Monday, March 16, 2020

Parsi style Mutton Curry with Apricots

Parsi style Mutton Curry with Apricots, Persian Mutton Curry
Parsi style Mutton Curry with Apricots

Last week I realized I know very little.

Like Toilet Paper plays a crucial role in times of Coronavirus.

Or like  a small country like South Korea is far more equipped to combat Covid-19 than US.

Or like dried apricot is used in a Mutton Curry!!

This last piece of info was shared with me by my friend Deepshikha, whose neighbor fed her a Parsi mutton curry with dried apricots. I honestly had no idea that dried apricots could be put in a mutton curry or else I would not have finished half the pack just eating them. Thankfully, I had half a pack left.

My friend didn't have the recipe but said it is just like or Mangshor Jhol but with Apricots. It's a bit sweet and sour. "Add more chilies", if you want it spicy is what she said. I was definitely intrigued and wanted to make this mutton curry.

Now the problem is, we eat red meat or goat meat only very rarely. And then when we do, the girls want a very Bengali Mangsho'r Jhol with potatoes. They don't like me experimenting.

Last Sunday, not paying heed to their protests, I went ahead and made this Mutton Curry. Initially, I had kept the heat from chillies low and the dish did face protests in my home as too sweet. Next day I added some more green chilies and simmered the gravy. It became  a major hit!! The recipe here has a fair amount of chili and is hot. If you want a milder dish, cut down the green chilli.

Apricot or "jardaloo" in Parsi is a very important ingredient of this dish which can be traced back to the use of meat and fruits in the Persian cuisine.
"In the 17th century, India’s Mughal emperor Shah Jahan – famed for his enormous appetite and love of food and luxury – insisted on importing expensive ingredients and an army of cooks from Persia. Its influence stuck for many centuries. The cuisine of Lucknow and also areas of Bombay  still draws heavily on Persian influences – sweet and sour, spice and dairy, meat and fruit – all mixed with savoury dishes" -- from The Guardian

In fact, Jardaloo Salli Boti, a dish of meat cooked with apricots and topped with "salli" (potato crisps), is a true Parsi Cuisine classic with strong Persian touches like dried apricot (jardaloo,) red vinegar and sugar along with a blend of mouthwatering Indian spices.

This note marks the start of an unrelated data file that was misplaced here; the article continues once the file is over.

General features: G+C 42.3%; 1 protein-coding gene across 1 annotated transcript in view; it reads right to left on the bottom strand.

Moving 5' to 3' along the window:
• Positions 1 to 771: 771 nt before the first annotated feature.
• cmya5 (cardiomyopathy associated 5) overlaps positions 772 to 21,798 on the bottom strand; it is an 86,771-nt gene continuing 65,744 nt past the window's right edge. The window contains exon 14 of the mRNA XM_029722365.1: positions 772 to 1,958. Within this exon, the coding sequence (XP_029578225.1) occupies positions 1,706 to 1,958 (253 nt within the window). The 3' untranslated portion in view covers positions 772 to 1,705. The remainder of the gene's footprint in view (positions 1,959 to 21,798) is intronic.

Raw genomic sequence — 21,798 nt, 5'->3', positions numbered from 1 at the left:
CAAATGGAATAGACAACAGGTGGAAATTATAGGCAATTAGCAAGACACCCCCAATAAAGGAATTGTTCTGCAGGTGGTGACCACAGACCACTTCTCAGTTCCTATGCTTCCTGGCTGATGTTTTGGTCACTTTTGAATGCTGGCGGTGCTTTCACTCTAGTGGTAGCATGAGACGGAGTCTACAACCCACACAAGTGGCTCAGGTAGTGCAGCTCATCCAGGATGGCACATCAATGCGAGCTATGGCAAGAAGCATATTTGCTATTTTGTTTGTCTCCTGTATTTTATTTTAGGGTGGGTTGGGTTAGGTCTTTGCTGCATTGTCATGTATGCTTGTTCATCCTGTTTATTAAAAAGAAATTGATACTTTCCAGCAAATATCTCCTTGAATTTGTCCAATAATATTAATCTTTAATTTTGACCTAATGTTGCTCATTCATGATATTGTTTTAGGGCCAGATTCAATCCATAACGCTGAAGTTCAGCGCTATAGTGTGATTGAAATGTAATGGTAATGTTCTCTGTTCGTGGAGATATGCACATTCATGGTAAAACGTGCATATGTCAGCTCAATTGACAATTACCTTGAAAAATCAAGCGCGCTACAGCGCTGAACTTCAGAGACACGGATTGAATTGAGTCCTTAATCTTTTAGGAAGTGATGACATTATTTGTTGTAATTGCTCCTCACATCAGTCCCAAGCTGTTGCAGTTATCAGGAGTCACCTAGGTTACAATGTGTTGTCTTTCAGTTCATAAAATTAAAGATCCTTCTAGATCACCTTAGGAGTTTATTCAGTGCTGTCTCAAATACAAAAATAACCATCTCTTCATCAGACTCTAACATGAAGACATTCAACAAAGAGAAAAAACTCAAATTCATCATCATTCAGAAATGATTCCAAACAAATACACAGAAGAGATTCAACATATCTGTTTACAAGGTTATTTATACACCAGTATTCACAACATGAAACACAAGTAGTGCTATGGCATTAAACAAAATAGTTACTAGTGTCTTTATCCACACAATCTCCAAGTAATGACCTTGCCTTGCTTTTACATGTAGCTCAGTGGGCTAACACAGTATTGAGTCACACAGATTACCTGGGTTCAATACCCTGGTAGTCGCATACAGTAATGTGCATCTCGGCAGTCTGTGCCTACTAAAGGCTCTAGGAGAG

What I have made here is not exactly Jardaloo Salli Boti. We will call it Parsi style Mutton Curry with Apricots. I have taken some liberty and mixed up the spices a bit.
Instead of just cumin and coriander powder I have used a different spice blend which makes this dish more spicier as I wanted to cut through the sweetness that the apricots will bring. The recipe here has a fair amount of chili and is hot. If you want a milder dish, cut down the green chili.

At the end of the day, with sweetness of the apricots, the heat from the masalas and the tang from the yogurt and vinegar, this was a delicious mutton curry that we really enjoyed.

Parsi style Mutton Curry with Apricots

Goat Meat/Mutton -- 2-3 lb

For Marinade

Ginger paste -- 1 Tbsp
Garlic paste -- 1 Tbsp
Yogurt -- 1/4th Cup
Turmeric powder -- 1/2 tsp
Paprika/Red Chili Powder - 1/2 tsp

For Tempering

Bay leaves -- 1
Cinnamon -- 2" thin stick
Cardamom -- 4
Cloves - 4
Star Anise -- 1
Javetri - 1 petal

Onion -- 1 medium sliced
Garlic -- 4-6 fat cloves sliced
Tomato - 1 medium chopped
Coriander/Cilantro - chopped for garnish
Green Chilies - 4 chopped
Apricots - 6-8 dried apricots chopped

Yogurt - 1/4th Cup
Almonds -- 10 almonds ground to a dry powder
The Spice Powder you made - 1 Tbsp
White Vinegar - 1 Tbsp

Make the Dry Spice powder

Whole Coriander seeds -- 2 Tbsp
Fennel seeds -- 2 tsp
Cumin seeds -- 2 tsp
Black peppercorn -- 2 tsp
Methi seeds - 1 tsp
Dry Red Chili -- 8

Lightly roast all the above spices on a skillet until you see the spices turning a hint of brown and you get a spicy aroma. Cool and make a fine powder


Make the Dry Spice powder

Marinate the mutton with
1 Tbsp Ginger paste
1 Tbsp Garlic paste
1/4th Cup Yogurt
1/2 tsp Turmeric powder
1/2 tsp Paprika/Red Chili Powder
for 2-3 hours or more

Start Cooking

In a Pressure cooker or slow cooker warm Vegetable oil for cooking.

Temper the oil with whole spices
1 Bay leaves
2" thin stick Cinnamon
4 Cardamom
4 Cloves
1 Star Anise
1 petal Javetri

Once the spices start sizzling add the garlic and soon after add the onion slices.

Saute until onion turns soft and start browning. Now add the chopped tomatoes and saute until tomatoes are mushy and the raw smell is gone.

Now in goes the marinated mutton. Mix well with spices and saute the mutton until the mutton starts losing its raw color.

Add 1 Tbsp of the spice powder and the chopped apricots. Saute for the next 2-3 minutes until you get a beautiful aroma.

Now mix the ground almond powder with yogurt and add it to the meat. Add about 1/2 Cup of water and salt to taste, mix well scraping the sides of the cooker.
Bring the gravy to a simmer.

If you want some heat in this dish, add the chopped green chilies now and close the lid of the Pressure cooker.
Reduce heat to medium and cook for 5-6 whistles. In a Futura Pressure cooker, after full steam it takes almost 12-15 minutes to cook mutton.

Let the pressure release naturally. Open the lid and taste the gravy. Add seasonings as needed.
Add a dash of vinegar and chopped coriander.
Simmer for 4-5 minutes.

Serve it with a pulao, rice or roti. This dish definitely tastes better the next day when the flavors get more time to seep in.

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